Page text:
|Roderick Cardwell as Richard Burbage|
in "The Great Globe Itself" (2015)
Photo by Ryan Labay
Shakespeare does not appear.
Over twenty years ago, my wife and I saw The Herbal Bed by Peter Whelan, a fiction inspired by the once long-forgotten-to-history accusation of “lechery” against Susanna (Shakespeare) Hall, eldest daughter of Stratford merchant and landowner William Shakespeare. The case was found in favor of the defendant, and the play begins as a bodice-ripper which soon evolves into the Puritanic courtroom drama not unlike The Crucible in its torturous circumlocutions.
Shakespeare does not appear.
This summer I read Lauren Gunderson’s The Book of Will, a fanciful imagining of the hands the collected, collated, edited and published the First Folio. inarguably the most significant publication in English literature. (see my blog post on The Book of William)
Burbage dies (almost three years after Shakespeare of Stratford) and it suddenly occurs to their surviving contemporaries that so much of what gave the work its power was locked inside the heads of those who spoke his lines. If not written down, they would be lost to history. The scramble to create a proper volume of the complete works -- in fact, determining what a complete works should consist of -- is as delightful to read as I am sure it is astonishing to witness.
Shakespeare, who as aforementioned was already dead, does not appear.
Finally, my brother sent me a play script from England for my birthday; I Am Shakespeare. Written by Mark Rylance, Oscar and Tony Award-winning actor and former Artistic Director of Shakespeare’s Globe, Rylance is also a notable Shakespeare-denier, an Anti-Stratfordian, one who does not believe the “Man From Stratford” (as they like to call him) wrote the works attributed to him.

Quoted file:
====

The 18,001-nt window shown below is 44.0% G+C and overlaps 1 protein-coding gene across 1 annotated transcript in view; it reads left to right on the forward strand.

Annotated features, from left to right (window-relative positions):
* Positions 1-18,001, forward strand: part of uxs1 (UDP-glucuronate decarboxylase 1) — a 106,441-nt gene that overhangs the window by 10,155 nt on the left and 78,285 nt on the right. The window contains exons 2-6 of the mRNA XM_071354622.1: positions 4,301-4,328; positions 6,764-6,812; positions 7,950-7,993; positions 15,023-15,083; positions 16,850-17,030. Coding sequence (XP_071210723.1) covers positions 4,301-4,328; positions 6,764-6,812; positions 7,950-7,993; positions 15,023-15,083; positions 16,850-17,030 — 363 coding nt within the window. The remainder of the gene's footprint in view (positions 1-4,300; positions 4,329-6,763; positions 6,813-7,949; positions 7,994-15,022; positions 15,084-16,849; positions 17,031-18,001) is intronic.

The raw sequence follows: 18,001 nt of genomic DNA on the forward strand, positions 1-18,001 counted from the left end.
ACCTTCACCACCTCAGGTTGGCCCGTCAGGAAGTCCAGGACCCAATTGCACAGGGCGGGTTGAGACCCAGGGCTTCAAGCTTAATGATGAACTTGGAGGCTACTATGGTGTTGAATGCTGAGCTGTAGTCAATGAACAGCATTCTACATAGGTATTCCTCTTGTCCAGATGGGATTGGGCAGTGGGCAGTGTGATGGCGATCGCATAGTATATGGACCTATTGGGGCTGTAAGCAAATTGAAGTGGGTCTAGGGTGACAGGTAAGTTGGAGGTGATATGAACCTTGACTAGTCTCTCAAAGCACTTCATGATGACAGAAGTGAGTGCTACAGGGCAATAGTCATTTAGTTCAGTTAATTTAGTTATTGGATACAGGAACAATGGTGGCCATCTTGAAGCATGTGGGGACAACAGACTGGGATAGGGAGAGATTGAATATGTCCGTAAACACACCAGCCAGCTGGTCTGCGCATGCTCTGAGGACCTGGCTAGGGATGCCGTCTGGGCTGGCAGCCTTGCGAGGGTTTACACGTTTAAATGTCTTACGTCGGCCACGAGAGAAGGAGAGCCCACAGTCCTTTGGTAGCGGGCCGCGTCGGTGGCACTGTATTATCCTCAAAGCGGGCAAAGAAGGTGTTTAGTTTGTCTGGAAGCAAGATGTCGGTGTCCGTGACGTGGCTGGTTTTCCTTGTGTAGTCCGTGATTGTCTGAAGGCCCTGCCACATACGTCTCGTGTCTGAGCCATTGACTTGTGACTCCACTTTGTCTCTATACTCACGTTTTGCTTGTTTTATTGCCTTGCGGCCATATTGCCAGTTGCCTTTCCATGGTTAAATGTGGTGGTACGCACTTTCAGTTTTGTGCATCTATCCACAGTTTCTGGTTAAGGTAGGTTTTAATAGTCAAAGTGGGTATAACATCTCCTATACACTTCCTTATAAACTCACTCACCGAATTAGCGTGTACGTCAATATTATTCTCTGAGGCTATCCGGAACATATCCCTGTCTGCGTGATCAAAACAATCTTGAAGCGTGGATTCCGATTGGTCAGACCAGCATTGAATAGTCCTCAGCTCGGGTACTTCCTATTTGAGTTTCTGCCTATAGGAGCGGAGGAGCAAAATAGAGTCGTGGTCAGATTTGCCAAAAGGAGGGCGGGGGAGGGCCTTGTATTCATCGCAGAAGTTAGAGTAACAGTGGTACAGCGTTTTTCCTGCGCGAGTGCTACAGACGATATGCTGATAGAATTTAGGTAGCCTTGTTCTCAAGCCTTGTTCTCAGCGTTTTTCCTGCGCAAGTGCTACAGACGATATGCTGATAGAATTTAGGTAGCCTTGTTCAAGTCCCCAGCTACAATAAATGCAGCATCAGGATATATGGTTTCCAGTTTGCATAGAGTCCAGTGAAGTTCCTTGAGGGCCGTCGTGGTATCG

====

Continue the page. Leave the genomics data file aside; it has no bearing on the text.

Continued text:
And yet, Shakespeare does appear in I Am Shakespeare.
At least, a version of him does. Rylance’s play falls into that category of “debate” plays that Shaw was so fond of creating (see my blog post, Shakespeare On Stage) though is Shaw’s case the argument was on the works’ merit, not its authorship. Shaw was openly scornful of those who proposed or defended such theories.
In Rylance’s play, William Shakespeare, as a character, arrives in the present day at the garage of Frank Charlton, a man obsessed with the “Authorship Question” and who hosts an online chat program that would appear to have a small, devoted following. The program has also ruined his marriage.
(Rylance uses Charlton as his stand-in, and wrote the role for himself to perform. He acknowledges, it would seem, that many who share his unorthodox views are not successful and lauded actors and directors of stage and screen, but more likely to be tin-foil hat wearing losers.)
Shakespeare, the character, has arrived from the past or elsewhere to debate the legitimacy of his achievement. He is soon followed by Francis Bacon, Edward de Vere, and Mary Sidney, all to make the same claim. Attention is also given to Marlowe, who is obviously too cool to make an appearance.
It’s all a fun exercise, and very witty, though much of the humor stems from a wide knowledge of and deep appreciation for the works of Shakespeare. You already have to be in on the joke.
When writing The Great Globe Itself I had several agendas. The play was meant to illuminate the significance of the Globe Theatre (three Globes, as I said) as a unique acting space, one specifically suited to (most of) the works of Shakespeare.
I also wanted to tell the story of the theater Shakespeare’s made legendary in such a way that anyone without any knowledge of his life or work, could appreciate and enjoy it.
Ultimately, and here’s the kicker, I wanted to see if I could get away with writing a play about Shakespeare that also suggests the "Man From Stratford" didn’t write his own works -- but that no one would notice.
You didn't notice, did you? It was probably the impenetrable accents. My mistake.
Read "The Great Globe Itself" at New Play Exchange.